just to give us something to work with i'm going to create a row in here with an empty LOB we can play with:

insert into Things (filedata) values (0x)

from here on in we'll switch over to C# where we can manipulate this row's filedata column. slap all the following code in the main class for a console application for easiest use. we're going to need to talk directly to the SQL native client because at this point there's nothing within .net to access the sql LOB streams. a few constants and an external function call are necessary (Update 2009/12/07: The constants may no longer be necessary. 2k8 was still in beta at the time of this post and it's in sore need of an update.):

        const UInt32 DESIRED_ACCESS_READ = 0x00000000;
        const UInt32 DESIRED_ACCESS_WRITE = 0x00000001;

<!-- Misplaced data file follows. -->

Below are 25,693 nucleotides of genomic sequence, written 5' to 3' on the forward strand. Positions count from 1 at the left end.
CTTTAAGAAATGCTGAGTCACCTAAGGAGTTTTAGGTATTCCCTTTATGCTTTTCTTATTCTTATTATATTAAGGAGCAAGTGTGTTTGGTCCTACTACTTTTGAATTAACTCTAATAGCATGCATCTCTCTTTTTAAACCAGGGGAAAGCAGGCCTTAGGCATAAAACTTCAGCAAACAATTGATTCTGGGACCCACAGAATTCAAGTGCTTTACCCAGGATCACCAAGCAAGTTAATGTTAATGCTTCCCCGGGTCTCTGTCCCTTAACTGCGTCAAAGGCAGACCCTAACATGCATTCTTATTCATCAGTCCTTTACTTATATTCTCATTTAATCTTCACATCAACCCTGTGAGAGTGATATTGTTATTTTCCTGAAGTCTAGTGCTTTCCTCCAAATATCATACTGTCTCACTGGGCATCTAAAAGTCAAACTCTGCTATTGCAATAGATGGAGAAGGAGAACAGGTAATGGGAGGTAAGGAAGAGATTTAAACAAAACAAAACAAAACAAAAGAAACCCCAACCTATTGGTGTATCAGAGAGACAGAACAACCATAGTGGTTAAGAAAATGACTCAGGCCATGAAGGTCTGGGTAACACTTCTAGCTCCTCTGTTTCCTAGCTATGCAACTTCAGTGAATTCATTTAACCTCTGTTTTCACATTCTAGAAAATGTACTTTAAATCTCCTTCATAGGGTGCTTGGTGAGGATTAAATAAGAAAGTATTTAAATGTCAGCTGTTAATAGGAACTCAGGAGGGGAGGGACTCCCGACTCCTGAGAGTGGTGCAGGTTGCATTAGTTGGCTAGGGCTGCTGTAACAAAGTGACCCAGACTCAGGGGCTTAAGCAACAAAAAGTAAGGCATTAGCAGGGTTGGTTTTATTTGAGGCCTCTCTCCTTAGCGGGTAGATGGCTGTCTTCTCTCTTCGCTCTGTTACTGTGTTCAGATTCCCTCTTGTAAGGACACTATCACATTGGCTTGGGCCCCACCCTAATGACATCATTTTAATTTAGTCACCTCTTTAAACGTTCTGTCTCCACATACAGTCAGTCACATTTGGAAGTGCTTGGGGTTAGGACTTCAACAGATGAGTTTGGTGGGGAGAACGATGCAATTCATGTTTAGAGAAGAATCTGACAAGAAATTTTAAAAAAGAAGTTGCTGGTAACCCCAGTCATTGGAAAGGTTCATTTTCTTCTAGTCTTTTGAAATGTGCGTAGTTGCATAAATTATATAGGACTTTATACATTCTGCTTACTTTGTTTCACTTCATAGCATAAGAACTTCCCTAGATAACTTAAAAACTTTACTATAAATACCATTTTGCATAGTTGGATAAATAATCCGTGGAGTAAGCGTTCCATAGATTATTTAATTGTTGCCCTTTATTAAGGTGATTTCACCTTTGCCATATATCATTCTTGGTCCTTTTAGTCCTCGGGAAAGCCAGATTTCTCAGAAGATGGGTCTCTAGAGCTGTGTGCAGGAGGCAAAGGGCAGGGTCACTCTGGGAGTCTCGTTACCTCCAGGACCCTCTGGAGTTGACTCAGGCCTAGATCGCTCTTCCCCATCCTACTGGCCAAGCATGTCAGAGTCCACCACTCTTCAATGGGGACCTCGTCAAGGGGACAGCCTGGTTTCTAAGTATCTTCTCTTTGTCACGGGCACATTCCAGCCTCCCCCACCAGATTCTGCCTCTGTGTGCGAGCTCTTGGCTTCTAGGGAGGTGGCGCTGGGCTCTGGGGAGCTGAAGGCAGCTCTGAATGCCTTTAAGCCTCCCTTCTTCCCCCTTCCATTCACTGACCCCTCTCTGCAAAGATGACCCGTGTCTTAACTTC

const UInt32 DESIRED_ACCESS_READWRITE = 0x00000002;

        const UInt32 SQL_FILESTREAM_OPEN_NO_FLAGS = 0x00000000;
        const UInt32 SQL_FILESTREAM_OPEN_FLAG_ASYNC = 0x00000001;
        const UInt32 SQL_FILESTREAM_OPEN_FLAG_NO_BUFFERING = 
 0x00000002;
        const UInt32 SQL_FILESTREAM_OPEN_FLAG_NO_WRITE_THROUGH = 
 0x00000004;
        const UInt32 SQL_FILESTREAM_OPEN_FLAG_SEQUENTIAL_SCAN = 
 0x00000008;
        const UInt32 SQL_FILESTREAM_OPEN_FLAG_RANDOM_ACCESS = 0x00000010;

        [DllImport("sqlncli10.dll", SetLastError = true,
              CharSet = CharSet.Unicode)]
        static extern SafeFileHandle OpenSqlFilestream(
                string FilestreamPath,
                UInt32 DesiredAccess,
                UInt32 OpenOptions,
                byte[] FilestreamTransactionContext,
                UInt32 FilestreamTransactionContextLength,
                Int64 AllocationSize);

since the necessary interop is ready we can do the typical plumbing and get our connection set up.

        static void Main(string[] args)
        {
            using (SqlConnection conn = 
                new SqlConnection(@"Data Source=(local)\TWOKEIGHT;
                Initial Catalog=Sandbox;Integrated Security=SSPI")) 
            {